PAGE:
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The premier health and medical news on the Internet
Prostate cancer vaccine improves disease-free survival
Last Updated: 2006-07-14 17:31:31 -0400                            By Martha Kerr

NEW YORK (Reuters Health) - The therapeutic prostate cancer vaccine sipuleucel-T (APC8015, Provenge, Dendreon Corp., Seattle, Washington) improved survival by three years and disease-free survival was more than four months longer than in a control group. Sipuleucel-T is an investigational vaccine designed to stimulate T cell immunity against prostatic acid phosphatase. It is manufactured from frozen leukapheresis cells.
In this phase III multicenter trial, Dr. Eric J. Small of the University of California, San Francisco, and colleagues randomized men with asymptomatic metastatic hormone-refractory prostate cancer in a two-to-one ratio, with roughly twice as many patients receiving the vaccine. If disease progression occurred, patients in the control arm could receive sipuleucel-T. The therapeutic vaccine was delivered intravenously every two weeks.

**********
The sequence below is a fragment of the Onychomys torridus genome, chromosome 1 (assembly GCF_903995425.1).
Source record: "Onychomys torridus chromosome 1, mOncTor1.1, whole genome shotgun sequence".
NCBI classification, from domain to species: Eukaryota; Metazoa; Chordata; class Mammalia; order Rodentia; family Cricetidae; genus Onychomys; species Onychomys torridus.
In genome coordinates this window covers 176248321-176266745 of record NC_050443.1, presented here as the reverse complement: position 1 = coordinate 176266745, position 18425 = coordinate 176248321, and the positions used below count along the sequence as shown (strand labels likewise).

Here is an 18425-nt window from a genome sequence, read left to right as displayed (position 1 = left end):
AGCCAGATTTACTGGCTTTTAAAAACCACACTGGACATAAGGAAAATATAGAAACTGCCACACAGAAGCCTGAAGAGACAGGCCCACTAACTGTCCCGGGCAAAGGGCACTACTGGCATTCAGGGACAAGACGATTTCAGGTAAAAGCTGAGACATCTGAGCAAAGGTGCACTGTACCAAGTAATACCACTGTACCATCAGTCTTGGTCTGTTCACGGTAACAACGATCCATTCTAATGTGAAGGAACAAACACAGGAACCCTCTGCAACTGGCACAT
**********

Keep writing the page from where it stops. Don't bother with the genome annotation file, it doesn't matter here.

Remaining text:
After the 36-week study period, 115 of the 127 patients had disease progression. Median time to disease progression in the vaccine group was 11.7 weeks compared with 10.0 weeks for placebo patients, for a hazard ratio of 1.45.
Median survival was 25.9 months in the sipuleucel-Y patients and 21.4 months for placebo patients, for a hazard ratio of 1.70.
Results of the trial are published in the July 1st issue of the Journal of Oncology.
"While we did not evaluate the durability of T cell responses in this trial, in our earlier phase 1 and 2 trials with the same agent, T cell responses appeared to be durable for up to a year. We didn't test beyond that in those trials," Dr. Small told Reuters Health."Down the line, treatment success may be improved by combining this therapy with other therapies, including other immune manipulations," Dr. Small continued. "Evaluation in other groups of patients, perhaps with less extensive disease, is also warranted."
The trial demonstrated a new facet of treatment of prostate cancer. "Overall, the excitement about this approach is a demonstration that the immune system can be harnessed to attack cancer, and in particular prostate cancer, thereby giving patients an additional treatment option. I don't view this as replacing chemotherapy, but as adding another weapon in our arsenal in our fight against prostate cancer," Dr. Small said.

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